In 1930, he became Chief of Staff of the United States Army, as such, he was involved in the expulsion of the Bonus Army protesters from Washington, D. C. in 1932, and the establishment and organization of the Civilian Conservation Corps. He retired from the US Army in 1937 to become Military Advisor to the Commonwealth Government of the Philippines, MacArthur was recalled to active duty in 1941 as commander of United States Army Forces in the Far East. A series of disasters followed, starting with the destruction of his air forces on 8 December 1941, MacArthurs forces were soon compelled to withdraw to Bataan, where they held out until May 1942. In March 1942, MacArthur, his family and his staff left nearby Corregidor Island in PT boats and escaped to Australia, upon his arrival in Australia, MacArthur gave a speech in which he famously promised I shall return to the Philippines. For his defense of the Philippines, MacArthur was awarded the Medal of Honor, after more than two years of fighting in the Pacific, he fulfilled a promise to return to the Philippines.
He officially accepted Japans surrender on 2 September 1945, aboard USS Missouri anchored in Tokyo Bay, as the effective ruler of Japan, he oversaw sweeping economic and social changes. He led the United Nations Command in the Korean War until he was removed from command by President Harry S. Truman on 11 April 1951 and he became Chairman of the Board of Remington Rand. A military brat, Douglas MacArthur was born 26 January 1880, at Little Rock Barracks, Little Rock, Arkansas, to Arthur MacArthur, Jr. a U. S. Army captain, Pinkney came from a prominent Norfolk, family. Two of her brothers had fought for the South in the Civil War and Pinky had three sons, of whom Douglas was the youngest, following Arthur III, born on 1 August 1876, and Malcolm, born on 17 October 1878. The family lived on a succession of Army posts in the American Old West, conditions were primitive, and Malcolm died of measles in 1883. In his memoir, MacArthur wrote I learned to ride and shoot even before I could read or write—indeed and this time on the frontier ended in July 1889 when the family moved to Washington, D. C.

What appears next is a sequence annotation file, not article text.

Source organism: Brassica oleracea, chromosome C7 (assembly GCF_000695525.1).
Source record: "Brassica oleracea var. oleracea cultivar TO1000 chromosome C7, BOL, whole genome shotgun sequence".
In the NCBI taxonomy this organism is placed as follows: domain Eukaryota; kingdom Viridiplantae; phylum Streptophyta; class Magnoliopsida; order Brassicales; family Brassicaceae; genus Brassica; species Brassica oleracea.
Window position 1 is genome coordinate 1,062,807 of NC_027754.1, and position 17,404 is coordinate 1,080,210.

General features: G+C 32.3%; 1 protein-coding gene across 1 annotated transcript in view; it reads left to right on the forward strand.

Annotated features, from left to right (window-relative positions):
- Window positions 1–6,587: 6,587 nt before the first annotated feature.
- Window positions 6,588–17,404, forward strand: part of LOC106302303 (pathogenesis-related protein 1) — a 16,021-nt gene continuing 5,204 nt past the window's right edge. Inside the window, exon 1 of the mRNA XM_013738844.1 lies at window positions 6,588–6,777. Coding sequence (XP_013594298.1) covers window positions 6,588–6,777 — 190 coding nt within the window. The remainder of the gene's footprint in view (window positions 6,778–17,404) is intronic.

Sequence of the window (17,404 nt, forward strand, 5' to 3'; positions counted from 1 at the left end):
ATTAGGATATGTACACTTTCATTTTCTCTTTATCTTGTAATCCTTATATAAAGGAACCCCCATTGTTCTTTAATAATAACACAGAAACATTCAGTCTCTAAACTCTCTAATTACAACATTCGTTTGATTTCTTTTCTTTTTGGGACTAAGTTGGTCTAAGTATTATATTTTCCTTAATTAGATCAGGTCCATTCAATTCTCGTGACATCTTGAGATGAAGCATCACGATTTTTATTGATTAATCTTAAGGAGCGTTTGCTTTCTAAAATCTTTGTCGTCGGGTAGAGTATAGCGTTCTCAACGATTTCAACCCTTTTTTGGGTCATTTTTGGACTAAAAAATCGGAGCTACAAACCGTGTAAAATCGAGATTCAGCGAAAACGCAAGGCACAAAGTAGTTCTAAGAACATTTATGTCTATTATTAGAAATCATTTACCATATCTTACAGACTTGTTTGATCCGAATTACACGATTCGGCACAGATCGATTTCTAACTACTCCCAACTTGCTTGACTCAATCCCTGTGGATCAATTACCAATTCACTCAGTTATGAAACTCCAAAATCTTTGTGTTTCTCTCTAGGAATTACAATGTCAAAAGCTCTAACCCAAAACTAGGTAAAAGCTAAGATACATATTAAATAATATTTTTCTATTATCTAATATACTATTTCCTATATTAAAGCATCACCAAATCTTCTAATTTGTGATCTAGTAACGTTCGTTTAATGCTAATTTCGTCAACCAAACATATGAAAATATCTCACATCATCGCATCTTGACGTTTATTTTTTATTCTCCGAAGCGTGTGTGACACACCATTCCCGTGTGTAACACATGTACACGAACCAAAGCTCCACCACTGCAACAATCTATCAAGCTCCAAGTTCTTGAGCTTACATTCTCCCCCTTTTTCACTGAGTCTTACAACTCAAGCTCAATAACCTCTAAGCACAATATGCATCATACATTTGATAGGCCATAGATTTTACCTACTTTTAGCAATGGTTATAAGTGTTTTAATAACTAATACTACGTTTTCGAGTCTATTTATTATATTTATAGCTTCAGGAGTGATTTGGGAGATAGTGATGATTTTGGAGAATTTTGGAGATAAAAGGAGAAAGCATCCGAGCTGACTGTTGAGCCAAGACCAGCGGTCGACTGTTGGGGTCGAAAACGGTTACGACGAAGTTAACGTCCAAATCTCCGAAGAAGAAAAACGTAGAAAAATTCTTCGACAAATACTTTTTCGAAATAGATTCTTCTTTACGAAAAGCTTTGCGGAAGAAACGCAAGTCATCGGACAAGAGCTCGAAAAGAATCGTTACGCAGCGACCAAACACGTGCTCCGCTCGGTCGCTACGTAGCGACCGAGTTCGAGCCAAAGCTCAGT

where Douglas attended the Force Public School
North Borneo described as the State of North Borneo was a state that existed from 1882 until 1946. The state came about owing to the grant by the Sultans of Brunei, the country was placed under British protection in 1888 under an agreement between the Company and the British government concluded on 12 May 1888. From 1942 to 1945, North Borneo was occupied by Japanese military forces and this transfer of administration was completed under a past treaty signed between the United Kingdom and the United States. Today, the former North Borneo is part of Malaysia as the state of Sabah, a free port was established here which was of importance for the interest of Britain in the east Asia region, trade with China. The port however failed to become a long term due to constant pirate attacks as well as other reasons. In 1865, the United States Consul to Brunei, Charles Lee Moses, Torrey began a settlement at the Kimanis River mouth, which he named Ellena. Attempts to find backing for the settlement were futile, and disease, death.